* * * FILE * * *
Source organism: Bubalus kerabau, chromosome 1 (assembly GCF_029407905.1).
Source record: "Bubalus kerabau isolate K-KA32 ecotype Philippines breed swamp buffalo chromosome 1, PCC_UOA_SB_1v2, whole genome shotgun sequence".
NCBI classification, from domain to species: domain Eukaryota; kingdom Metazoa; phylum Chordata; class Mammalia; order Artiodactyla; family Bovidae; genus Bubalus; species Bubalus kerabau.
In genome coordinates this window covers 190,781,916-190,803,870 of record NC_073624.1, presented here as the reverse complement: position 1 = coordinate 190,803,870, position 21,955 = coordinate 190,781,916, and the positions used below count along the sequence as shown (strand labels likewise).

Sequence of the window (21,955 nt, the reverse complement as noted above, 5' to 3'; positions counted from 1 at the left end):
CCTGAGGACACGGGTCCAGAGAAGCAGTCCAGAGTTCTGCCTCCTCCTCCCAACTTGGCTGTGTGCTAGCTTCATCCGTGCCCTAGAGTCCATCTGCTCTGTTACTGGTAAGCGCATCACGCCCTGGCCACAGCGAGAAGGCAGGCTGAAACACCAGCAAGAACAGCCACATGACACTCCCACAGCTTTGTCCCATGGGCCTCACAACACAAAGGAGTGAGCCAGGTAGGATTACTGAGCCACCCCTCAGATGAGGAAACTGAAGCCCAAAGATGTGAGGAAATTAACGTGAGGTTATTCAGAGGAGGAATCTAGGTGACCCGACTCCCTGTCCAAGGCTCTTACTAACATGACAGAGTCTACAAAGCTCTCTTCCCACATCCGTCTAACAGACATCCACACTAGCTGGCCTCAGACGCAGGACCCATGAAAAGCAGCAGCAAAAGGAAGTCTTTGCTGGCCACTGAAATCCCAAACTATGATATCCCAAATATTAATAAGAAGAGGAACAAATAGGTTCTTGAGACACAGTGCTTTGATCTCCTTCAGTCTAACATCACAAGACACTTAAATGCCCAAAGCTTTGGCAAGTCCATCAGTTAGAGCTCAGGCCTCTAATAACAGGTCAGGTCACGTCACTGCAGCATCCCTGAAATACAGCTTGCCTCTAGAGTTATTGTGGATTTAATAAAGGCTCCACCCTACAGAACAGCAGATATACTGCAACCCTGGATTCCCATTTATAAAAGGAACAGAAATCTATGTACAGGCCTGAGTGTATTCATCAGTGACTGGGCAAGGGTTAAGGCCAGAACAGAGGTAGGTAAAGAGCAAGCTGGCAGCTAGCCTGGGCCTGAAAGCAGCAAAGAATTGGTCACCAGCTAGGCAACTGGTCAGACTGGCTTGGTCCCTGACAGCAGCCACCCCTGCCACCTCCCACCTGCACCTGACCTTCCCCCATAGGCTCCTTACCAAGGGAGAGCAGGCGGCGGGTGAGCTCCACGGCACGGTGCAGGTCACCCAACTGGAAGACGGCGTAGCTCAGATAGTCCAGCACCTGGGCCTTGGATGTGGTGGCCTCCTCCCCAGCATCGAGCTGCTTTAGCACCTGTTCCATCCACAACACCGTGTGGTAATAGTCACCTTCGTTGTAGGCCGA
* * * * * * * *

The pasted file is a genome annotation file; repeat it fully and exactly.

Source organism: Bubalus kerabau, chromosome 1 (assembly GCF_029407905.1).
Source record: "Bubalus kerabau isolate K-KA32 ecotype Philippines breed swamp buffalo chromosome 1, PCC_UOA_SB_1v2, whole genome shotgun sequence".
NCBI classification, from domain to species: domain Eukaryota; kingdom Metazoa; phylum Chordata; class Mammalia; order Artiodactyla; family Bovidae; genus Bubalus; species Bubalus kerabau.
In genome coordinates this window covers 190,781,916-190,803,870 of record NC_073624.1, presented here as the reverse complement: position 1 = coordinate 190,803,870, position 21,955 = coordinate 190,781,916, and the positions used below count along the sequence as shown (strand labels likewise).

Sequence of the window (21,955 nt, the reverse complement as noted above, 5' to 3'; positions counted from 1 at the left end):
CCTGAGGACACGGGTCCAGAGAAGCAGTCCAGAGTTCTGCCTCCTCCTCCCAACTTGGCTGTGTGCTAGCTTCATCCGTGCCCTAGAGTCCATCTGCTCTGTTACTGGTAAGCGCATCACGCCCTGGCCACAGCGAGAAGGCAGGCTGAAACACCAGCAAGAACAGCCACATGACACTCCCACAGCTTTGTCCCATGGGCCTCACAACACAAAGGAGTGAGCCAGGTAGGATTACTGAGCCACCCCTCAGATGAGGAAACTGAAGCCCAAAGATGTGAGGAAATTAACGTGAGGTTATTCAGAGGAGGAATCTAGGTGACCCGACTCCCTGTCCAAGGCTCTTACTAACATGACAGAGTCTACAAAGCTCTCTTCCCACATCCGTCTAACAGACATCCACACTAGCTGGCCTCAGACGCAGGACCCATGAAAAGCAGCAGCAAAAGGAAGTCTTTGCTGGCCACTGAAATCCCAAACTATGATATCCCAAATATTAATAAGAAGAGGAACAAATAGGTTCTTGAGACACAGTGCTTTGATCTCCTTCAGTCTAACATCACAAGACACTTAAATGCCCAAAGCTTTGGCAAGTCCATCAGTTAGAGCTCAGGCCTCTAATAACAGGTCAGGTCACGTCACTGCAGCATCCCTGAAATACAGCTTGCCTCTAGAGTTATTGTGGATTTAATAAAGGCTCCACCCTACAGAACAGCAGATATACTGCAACCCTGGATTCCCATTTATAAAAGGAACAGAAATCTATGTACAGGCCTGAGTGTATTCATCAGTGACTGGGCAAGGGTTAAGGCCAGAACAGAGGTAGGTAAAGAGCAAGCTGGCAGCTAGCCTGGGCCTGAAAGCAGCAAAGAATTGGTCACCAGCTAGGCAACTGGTCAGACTGGCTTGGTCCCTGACAGCAGCCACCCCTGCCACCTCCCACCTGCACCTGACCTTCCCCCATAGGCTCCTTACCAAGGGAGAGCAGGCGGCGGGTGAGCTCCACGGCACGGTGCAGGTCACCCAACTGGAAGACGGCGTAGCTCAGATAGTCCAGCACCTGGGCCTTGGATGTGGTGGCCTCCTCCCCAGCATCGAGCTGCTTTAGCACCTGTTCCATCCACAACACCGTGTGGTAATAGTCACCTTCGTTGTAGGCCGA